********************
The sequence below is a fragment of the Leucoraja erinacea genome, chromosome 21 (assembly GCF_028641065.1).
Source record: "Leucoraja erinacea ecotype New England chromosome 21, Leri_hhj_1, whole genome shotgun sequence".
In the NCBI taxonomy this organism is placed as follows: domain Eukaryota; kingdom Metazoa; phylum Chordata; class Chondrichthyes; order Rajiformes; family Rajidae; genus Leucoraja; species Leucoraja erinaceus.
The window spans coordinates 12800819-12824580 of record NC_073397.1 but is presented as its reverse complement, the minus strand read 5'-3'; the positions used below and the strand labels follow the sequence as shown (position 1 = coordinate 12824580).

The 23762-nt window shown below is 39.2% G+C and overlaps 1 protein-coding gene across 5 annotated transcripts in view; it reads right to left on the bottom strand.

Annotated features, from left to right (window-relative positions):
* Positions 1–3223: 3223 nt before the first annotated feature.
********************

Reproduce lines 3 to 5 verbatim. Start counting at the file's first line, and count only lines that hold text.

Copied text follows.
In the NCBI taxonomy this organism is placed as follows: domain Eukaryota; kingdom Metazoa; phylum Chordata; class Chondrichthyes; order Rajiformes; family Rajidae; genus Leucoraja; species Leucoraja erinaceus.
The window spans coordinates 12800819-12824580 of record NC_073397.1 but is presented as its reverse complement, the minus strand read 5'-3'; the positions used below and the strand labels follow the sequence as shown (position 1 = coordinate 12824580).

The 23762-nt window shown below is 39.2% G+C and overlaps 1 protein-coding gene across 5 annotated transcripts in view; it reads right to left on the bottom strand.